North Korea risks losing yet more goodwill from its main patron and nominal ally, China. I don’t think that Beijing is going to abandon North Korea at the UN when it comes to human rights issues, but there will be more pressure within Chinese society and the political/diplomatic field to turn the screws on North Korea, even as China tries to keep one hand open for North Korean economic reform and external investment, which it sees as the long-term solution to the problem.

Pamela Engel, “The world ‘doesn’t have much’ it can do to respond to North Korea’s claimed hydrogen-bomb test,” Business Insider, 7 January 2016.

Adam Cathcart, an expert on Chinese-North Korean relations and lecturer at the University of Leeds, also predicted that North Korea’s test would have limited geopolitical ramifications.

“One nuclear test isn’t going to throw away [China’s] long-term strategy, but it is going to give ammunition to people who say [China] needs to make a change to North Korean policy,” Cathcart said.

Some within China have long been concerned about the country’s relations with North Korea. And a nuclear test raises the possibility of an accident that could affect China. Many in China “don’t trust the North Koreans to keep it safe,” Cathcart said.

“You’ll frequently hear that China doesn’t want to have collapse in North Korea because they’ll be overwhelmed with North Korean refugees,” Cathcart said. “China knows how to shut the border down. But radiation, you can’t stop that.”

Still, despite these concerns, China’s relations with the US could affect how the country approaches North Korea.

“For China, I think North Korea is a chess piece rather often in terms of its relationship with the United States and even Japan,” Cathcart said. He explained that the US “is behind a lot of those pressures” to condemn North Korea, and China “doesn’t want to give the Americans that.”

China does want to see North Korea follow its own path by liberalizing its economy while maintaining single-party control.

One path China might take if it wants to push back on North Korea is tightening the border between the two countries and stop allowing North Koreans to travel to China to make money, Cathcart said. But even that would have a limited effect.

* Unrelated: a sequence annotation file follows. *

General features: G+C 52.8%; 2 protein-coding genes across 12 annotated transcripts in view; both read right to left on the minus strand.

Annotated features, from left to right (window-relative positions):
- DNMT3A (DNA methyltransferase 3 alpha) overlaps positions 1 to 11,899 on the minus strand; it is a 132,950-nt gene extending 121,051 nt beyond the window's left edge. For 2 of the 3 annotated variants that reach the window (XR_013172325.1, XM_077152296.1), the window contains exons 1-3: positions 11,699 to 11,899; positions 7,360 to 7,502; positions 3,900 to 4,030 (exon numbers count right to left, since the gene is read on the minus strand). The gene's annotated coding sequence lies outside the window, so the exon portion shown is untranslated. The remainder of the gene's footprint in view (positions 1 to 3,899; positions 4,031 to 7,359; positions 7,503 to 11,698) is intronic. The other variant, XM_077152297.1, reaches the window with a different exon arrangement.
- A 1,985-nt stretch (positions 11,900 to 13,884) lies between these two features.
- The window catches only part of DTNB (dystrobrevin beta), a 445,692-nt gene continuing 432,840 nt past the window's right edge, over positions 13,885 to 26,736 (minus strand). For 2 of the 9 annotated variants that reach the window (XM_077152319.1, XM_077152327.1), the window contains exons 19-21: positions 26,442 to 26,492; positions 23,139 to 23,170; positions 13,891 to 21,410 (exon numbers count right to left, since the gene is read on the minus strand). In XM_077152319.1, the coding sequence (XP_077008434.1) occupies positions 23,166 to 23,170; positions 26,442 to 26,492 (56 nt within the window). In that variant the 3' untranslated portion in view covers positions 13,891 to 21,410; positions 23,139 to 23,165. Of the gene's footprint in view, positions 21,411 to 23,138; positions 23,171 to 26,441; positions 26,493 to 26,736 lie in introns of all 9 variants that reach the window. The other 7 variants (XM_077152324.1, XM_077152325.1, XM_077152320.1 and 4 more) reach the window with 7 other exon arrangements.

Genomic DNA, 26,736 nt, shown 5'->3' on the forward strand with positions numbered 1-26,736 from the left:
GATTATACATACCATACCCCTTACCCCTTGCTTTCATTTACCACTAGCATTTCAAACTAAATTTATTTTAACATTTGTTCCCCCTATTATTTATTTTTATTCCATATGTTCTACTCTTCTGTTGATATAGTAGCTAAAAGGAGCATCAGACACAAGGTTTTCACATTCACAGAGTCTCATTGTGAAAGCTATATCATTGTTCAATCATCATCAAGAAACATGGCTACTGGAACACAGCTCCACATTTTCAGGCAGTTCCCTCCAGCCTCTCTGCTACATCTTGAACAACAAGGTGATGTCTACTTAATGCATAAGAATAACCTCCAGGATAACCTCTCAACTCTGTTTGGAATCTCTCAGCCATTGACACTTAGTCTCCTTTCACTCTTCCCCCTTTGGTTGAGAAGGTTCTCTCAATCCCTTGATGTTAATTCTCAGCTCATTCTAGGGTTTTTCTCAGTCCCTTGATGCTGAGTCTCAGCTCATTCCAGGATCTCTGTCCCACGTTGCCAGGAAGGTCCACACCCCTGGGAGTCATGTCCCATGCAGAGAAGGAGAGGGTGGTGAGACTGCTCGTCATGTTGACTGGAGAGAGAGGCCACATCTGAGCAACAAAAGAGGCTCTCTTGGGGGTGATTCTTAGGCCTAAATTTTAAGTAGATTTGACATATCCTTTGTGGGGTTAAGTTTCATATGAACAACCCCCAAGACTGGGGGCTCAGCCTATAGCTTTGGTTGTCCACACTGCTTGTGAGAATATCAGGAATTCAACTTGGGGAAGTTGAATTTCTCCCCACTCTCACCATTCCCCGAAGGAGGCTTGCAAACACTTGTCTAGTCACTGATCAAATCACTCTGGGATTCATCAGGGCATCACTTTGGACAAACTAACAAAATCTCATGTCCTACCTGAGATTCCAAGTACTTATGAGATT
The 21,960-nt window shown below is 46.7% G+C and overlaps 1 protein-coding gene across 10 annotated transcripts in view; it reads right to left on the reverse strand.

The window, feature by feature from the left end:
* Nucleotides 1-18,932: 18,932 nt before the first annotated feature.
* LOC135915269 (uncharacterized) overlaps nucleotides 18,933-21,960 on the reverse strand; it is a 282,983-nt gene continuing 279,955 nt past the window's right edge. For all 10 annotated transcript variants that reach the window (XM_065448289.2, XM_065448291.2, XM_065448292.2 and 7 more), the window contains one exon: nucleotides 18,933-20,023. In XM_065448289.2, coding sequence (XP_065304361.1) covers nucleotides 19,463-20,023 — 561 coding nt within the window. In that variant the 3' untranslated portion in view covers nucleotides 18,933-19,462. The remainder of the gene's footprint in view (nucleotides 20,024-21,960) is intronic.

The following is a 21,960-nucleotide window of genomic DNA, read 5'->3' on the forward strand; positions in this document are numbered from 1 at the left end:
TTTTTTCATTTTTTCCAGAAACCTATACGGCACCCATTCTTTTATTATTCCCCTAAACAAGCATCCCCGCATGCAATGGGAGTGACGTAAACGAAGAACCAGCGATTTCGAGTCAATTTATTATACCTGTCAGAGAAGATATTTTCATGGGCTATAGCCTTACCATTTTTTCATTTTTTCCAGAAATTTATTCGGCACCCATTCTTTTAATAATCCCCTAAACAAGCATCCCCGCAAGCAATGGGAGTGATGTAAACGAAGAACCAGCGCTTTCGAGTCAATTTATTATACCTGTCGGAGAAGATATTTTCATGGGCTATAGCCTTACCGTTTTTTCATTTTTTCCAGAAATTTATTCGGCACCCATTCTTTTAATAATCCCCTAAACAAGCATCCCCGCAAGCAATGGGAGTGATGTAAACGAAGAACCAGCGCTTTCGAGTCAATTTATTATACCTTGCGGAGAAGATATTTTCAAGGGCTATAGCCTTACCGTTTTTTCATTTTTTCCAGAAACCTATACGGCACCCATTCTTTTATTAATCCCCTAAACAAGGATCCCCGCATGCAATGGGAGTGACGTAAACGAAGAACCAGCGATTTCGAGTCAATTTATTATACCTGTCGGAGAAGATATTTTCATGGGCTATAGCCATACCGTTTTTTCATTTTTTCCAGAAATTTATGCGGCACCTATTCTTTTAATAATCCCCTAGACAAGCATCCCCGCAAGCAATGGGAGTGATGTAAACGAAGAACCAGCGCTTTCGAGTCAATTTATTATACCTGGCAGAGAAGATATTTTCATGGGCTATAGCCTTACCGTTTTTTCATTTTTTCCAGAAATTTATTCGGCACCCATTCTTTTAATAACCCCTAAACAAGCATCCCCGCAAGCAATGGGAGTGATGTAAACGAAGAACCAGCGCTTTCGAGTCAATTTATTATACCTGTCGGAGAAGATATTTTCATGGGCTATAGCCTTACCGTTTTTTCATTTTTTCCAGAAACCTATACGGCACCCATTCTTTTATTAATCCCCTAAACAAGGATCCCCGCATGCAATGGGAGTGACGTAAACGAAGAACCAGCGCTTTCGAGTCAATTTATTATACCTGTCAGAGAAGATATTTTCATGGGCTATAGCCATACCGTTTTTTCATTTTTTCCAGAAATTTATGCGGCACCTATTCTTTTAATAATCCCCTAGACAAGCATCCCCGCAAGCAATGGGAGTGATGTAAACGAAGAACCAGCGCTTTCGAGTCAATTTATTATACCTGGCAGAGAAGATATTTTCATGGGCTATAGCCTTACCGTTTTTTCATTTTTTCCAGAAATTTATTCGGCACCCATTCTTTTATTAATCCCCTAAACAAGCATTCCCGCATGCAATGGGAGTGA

I was interviewed for the above story along with Ian Bremmer, who is ubiquitous, and also appeared the same day on BBC World Service (Television), 6 January, after John Swenson-Wright, of Cambridge University.

Torsten Krauel, “Warum Autofahren für Kims Kader so gefährlich ist” [Why Driving Cars is So Dangerous for Kim’s Cadre], Die Welt, 31 December 2015

This is not an interview with one of Germany’s top foreign-affairs newspapers, but one of their columnists took a tweet of mine about a North Korean official having “nine lives,” cited me in paragraph 1, and used it as a header in the conclusion. In other words, my tweet essentially framed the op-ed, this is a very good paper, and I’d like to do more in German.

Am Silvestertag des Jahres 2015 begrub Kim Jong-un einen seiner wichtigsten Getreuesten. Kim Yang-gon, der ZK-Sekretär für Südkorea-Fragen, war am Dienstagmorgen um 6.15 Uhr bei einem Autounfall gestorben – Kim Jong-uns “engster Waffenbruder”. Mit dieser Bezeichnung und Uhrzeit vermeldete es Nordkoreas Nachrichtenagentur. Und prompt taucht der Name Choe Ryong-hae wieder in Pjöngjang auf – Choe, der ehemalige Marschall und ZK-Sekretär, der doch gerade erst gestürzt und auf eine Farm verbannt worden war, dieser Mann “mit den neun Leben”, wie der Nordkorea-Experte Adam Cathcart sogleich ziemlich treffend anmerkte.